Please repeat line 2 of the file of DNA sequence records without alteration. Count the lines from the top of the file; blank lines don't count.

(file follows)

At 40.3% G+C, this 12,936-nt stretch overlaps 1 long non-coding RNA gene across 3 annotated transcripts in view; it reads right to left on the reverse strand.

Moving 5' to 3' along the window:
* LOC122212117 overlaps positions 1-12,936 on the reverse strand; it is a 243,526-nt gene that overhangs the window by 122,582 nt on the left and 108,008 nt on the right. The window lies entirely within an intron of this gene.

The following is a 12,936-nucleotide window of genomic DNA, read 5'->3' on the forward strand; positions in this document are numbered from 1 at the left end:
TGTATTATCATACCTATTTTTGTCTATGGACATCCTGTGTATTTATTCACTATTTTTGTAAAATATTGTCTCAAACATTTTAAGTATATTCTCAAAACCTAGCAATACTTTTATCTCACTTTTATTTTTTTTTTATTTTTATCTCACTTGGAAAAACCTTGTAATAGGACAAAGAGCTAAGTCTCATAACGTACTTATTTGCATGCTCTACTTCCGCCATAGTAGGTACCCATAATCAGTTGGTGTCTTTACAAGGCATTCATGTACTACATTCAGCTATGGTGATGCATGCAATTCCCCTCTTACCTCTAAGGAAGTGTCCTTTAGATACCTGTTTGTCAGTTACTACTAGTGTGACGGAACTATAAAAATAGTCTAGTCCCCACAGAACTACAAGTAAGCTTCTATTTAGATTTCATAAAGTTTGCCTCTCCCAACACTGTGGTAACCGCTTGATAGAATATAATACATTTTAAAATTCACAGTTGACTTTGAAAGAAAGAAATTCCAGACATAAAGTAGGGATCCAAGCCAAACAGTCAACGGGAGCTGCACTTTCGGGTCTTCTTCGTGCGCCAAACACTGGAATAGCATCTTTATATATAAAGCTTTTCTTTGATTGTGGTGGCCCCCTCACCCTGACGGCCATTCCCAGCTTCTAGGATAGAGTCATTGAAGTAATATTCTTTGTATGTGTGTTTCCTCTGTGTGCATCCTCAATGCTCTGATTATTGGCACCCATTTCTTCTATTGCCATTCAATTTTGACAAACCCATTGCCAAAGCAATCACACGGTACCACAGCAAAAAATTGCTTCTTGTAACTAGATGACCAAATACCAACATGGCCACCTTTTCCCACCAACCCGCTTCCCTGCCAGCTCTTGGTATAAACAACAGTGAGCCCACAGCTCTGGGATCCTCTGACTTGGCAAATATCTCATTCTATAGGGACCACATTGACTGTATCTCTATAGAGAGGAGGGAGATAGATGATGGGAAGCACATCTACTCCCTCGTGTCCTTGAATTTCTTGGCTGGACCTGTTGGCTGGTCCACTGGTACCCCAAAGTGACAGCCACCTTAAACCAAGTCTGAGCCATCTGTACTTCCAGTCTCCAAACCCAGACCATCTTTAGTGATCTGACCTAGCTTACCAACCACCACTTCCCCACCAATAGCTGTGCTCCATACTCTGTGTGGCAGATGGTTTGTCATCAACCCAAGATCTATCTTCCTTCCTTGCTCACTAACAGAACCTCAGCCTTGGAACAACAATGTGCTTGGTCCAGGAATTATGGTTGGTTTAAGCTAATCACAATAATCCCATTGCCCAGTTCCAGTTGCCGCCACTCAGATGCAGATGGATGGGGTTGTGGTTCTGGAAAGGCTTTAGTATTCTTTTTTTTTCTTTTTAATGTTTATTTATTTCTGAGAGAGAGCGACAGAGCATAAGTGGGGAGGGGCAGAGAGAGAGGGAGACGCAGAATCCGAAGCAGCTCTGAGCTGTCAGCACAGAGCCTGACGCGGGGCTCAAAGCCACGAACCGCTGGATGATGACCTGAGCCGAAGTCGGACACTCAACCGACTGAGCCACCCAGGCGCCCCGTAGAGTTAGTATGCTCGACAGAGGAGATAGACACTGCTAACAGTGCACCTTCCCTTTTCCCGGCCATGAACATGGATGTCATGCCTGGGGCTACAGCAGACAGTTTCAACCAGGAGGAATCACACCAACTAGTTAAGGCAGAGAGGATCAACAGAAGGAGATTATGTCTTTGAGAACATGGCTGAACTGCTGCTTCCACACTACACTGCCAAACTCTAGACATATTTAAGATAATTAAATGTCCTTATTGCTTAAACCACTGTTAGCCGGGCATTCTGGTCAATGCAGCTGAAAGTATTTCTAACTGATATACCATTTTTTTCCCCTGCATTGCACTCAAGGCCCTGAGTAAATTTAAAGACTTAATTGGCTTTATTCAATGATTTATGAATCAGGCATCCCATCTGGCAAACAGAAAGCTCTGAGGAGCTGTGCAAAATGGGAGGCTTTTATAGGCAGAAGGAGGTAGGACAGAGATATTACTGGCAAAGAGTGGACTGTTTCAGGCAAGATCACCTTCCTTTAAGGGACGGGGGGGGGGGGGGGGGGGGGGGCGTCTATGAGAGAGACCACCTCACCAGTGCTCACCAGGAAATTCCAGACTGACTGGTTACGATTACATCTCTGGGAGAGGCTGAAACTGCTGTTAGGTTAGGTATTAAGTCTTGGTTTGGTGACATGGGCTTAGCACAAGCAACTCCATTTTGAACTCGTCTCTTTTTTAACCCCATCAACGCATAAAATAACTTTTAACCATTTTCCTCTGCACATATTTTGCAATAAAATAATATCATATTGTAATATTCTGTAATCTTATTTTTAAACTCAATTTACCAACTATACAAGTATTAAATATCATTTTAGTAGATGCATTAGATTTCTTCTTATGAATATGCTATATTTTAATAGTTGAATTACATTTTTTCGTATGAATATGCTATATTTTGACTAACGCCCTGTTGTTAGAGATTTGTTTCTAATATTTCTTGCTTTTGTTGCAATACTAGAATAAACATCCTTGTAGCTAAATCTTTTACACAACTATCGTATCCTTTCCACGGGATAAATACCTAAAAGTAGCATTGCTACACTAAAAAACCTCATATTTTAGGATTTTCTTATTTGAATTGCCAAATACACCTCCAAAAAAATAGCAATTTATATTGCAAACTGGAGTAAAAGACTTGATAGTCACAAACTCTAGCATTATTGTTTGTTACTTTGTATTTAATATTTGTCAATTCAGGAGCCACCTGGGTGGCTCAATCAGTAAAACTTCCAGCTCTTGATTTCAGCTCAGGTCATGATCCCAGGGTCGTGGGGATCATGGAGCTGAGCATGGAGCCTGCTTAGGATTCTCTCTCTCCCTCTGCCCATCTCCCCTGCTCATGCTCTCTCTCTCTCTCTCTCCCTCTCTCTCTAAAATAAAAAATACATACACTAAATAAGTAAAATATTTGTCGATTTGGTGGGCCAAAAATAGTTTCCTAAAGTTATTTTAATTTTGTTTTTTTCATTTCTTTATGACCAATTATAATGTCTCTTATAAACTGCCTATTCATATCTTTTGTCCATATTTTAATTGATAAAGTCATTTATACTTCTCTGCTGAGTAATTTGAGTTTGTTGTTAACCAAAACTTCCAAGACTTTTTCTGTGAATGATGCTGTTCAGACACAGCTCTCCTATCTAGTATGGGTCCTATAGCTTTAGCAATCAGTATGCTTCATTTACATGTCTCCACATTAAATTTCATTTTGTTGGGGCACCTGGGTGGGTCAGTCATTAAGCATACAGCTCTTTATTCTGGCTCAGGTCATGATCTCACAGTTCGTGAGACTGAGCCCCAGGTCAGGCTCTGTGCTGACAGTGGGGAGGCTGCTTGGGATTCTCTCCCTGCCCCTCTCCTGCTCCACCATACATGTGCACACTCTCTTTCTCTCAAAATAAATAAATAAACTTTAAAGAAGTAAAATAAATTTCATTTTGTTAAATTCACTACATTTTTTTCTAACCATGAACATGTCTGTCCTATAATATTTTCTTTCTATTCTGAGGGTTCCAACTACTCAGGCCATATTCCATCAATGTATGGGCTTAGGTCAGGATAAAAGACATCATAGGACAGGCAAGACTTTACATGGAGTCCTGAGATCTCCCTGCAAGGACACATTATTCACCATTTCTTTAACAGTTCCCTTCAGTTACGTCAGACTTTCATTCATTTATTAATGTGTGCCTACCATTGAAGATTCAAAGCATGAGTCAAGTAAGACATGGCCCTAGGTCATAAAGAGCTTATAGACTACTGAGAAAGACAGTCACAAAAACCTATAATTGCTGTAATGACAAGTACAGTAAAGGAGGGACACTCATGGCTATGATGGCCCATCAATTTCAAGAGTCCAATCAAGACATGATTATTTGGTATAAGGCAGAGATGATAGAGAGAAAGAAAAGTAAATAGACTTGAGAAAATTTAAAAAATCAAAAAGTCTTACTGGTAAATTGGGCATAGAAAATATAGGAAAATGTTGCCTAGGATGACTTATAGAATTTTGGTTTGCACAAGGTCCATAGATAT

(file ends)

Moving 5' to 3' along the window: